Obama Says ‘Constitution is Pretty Clear’ About SCOTUS Nominee

PHOTO: President Barack Obama speaks to reporters about the death of Supreme Court Justice Antonin Scalia at Omni Rancho Las Palmas in Rancho Mirage, Calif., on Feb. 13, 2016.PlayPablo Martinez Monsivais/AP Photo
WATCH President Obama and the Battle Over the Supreme Court

RANCHO MIRAGE, Calif. –- Despite vocal opposition from Senate Republicans, President Obama said Tuesday he is moving forward with his plan to nominate a replacement for the late Supreme Court Justice Antonin Scalia.

"The Constitution is pretty clear about what is supposed to happen now," Obama said. "Historically, this has not been viewed as a question. There's no unwritten laws that say it can only be done on off years."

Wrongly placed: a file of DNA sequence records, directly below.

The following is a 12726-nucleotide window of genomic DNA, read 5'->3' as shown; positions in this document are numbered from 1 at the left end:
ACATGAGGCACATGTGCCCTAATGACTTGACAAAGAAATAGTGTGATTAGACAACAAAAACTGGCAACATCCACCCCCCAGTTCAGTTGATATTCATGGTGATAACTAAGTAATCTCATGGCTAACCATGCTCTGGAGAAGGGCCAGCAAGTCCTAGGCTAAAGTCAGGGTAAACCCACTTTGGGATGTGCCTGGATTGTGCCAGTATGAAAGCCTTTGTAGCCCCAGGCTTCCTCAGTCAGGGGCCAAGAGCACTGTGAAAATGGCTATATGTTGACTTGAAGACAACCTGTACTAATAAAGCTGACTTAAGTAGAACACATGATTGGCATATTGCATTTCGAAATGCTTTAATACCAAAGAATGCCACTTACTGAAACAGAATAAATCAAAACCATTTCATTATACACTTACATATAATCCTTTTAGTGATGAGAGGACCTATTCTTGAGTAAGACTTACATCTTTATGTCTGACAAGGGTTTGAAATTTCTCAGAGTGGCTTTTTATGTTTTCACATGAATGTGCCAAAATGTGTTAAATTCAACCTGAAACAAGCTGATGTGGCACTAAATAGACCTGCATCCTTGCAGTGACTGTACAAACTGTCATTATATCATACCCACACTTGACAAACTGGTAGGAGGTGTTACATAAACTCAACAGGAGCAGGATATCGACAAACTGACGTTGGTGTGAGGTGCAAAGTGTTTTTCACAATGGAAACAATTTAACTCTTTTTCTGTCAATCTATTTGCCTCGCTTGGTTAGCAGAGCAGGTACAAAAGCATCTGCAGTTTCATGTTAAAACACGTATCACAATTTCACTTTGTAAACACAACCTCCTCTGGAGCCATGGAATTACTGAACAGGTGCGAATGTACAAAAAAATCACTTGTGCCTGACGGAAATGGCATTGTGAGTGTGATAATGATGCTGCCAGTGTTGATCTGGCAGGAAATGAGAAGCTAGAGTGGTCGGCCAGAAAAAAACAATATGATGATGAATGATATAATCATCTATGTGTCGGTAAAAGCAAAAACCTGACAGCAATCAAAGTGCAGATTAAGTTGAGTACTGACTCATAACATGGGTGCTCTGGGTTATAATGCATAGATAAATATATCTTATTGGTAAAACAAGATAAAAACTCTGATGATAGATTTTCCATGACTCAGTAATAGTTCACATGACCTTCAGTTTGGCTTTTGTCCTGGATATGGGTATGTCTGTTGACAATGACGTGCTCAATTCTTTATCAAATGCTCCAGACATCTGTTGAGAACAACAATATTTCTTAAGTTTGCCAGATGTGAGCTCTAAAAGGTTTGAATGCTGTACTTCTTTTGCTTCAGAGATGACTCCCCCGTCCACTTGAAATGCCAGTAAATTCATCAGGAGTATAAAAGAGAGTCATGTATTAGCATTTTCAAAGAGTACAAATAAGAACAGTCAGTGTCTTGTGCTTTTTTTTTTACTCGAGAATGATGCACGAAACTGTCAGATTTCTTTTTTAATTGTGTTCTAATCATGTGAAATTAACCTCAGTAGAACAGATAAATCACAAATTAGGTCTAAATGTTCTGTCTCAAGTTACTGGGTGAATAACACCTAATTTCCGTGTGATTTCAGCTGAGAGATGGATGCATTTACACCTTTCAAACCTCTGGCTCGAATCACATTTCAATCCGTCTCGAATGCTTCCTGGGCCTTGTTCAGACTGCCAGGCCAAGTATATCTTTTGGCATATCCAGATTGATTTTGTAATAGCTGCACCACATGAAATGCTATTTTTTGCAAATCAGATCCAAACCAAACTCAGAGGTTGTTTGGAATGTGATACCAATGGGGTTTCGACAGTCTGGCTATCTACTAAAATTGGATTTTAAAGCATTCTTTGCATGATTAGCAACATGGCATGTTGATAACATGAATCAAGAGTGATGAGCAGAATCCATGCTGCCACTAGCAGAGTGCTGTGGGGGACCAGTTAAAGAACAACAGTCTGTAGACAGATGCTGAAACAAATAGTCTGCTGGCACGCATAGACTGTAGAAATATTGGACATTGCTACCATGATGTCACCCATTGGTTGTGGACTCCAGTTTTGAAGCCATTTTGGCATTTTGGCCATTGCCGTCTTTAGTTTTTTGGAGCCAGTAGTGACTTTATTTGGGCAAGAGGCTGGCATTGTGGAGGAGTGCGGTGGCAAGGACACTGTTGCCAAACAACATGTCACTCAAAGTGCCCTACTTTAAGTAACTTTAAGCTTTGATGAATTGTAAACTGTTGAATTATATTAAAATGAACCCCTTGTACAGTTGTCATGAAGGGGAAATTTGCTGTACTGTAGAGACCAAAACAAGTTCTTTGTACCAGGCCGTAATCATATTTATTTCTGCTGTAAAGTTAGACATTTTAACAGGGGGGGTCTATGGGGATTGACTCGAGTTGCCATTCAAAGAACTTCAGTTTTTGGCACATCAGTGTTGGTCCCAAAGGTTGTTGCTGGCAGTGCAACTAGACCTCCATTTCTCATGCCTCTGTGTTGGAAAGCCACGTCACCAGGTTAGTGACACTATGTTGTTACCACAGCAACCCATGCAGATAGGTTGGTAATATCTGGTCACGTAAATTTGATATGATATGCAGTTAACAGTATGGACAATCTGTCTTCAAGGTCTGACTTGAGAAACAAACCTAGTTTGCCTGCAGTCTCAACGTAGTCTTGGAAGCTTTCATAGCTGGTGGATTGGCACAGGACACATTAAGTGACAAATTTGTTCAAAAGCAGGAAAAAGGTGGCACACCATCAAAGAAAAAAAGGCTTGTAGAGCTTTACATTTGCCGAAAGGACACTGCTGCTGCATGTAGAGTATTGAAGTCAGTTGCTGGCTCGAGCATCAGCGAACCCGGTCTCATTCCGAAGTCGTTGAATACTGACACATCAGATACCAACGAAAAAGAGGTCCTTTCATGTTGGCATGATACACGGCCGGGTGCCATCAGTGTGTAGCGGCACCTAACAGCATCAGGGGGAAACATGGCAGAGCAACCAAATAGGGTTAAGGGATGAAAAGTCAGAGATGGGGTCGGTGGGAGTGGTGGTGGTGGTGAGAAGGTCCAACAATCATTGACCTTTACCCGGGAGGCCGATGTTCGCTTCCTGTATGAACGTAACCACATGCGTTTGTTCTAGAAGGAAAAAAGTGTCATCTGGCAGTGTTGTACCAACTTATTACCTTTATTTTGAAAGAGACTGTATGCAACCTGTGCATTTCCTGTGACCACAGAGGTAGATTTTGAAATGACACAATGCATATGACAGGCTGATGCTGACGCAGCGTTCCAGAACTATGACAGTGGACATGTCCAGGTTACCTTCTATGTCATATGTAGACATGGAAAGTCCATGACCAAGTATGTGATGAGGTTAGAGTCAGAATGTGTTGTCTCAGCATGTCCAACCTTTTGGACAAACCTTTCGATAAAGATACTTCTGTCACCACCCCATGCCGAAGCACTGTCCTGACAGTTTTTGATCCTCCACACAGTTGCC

President Obama said he was sympathetic to the political situation facing Republicans, noting that his nominee to replace Scalia would be a “deciding vote” that would change the balance of the court.

However, he also noted that since it is the highest court in the land, it is imperative that a vacancy be filled.

“That we’re even discussing this I think is a measure of how unfortunately the venom and rancor in Washington is preventing us in getting some basic work done,” Obama said.

Obama made the remarks in his first press conference since Scalia passed away Saturday. Before taking questions, the president delivered remarks marking the conclusion of the U.S.-Association of Southeast Asian Nations Summit at Sunnylands.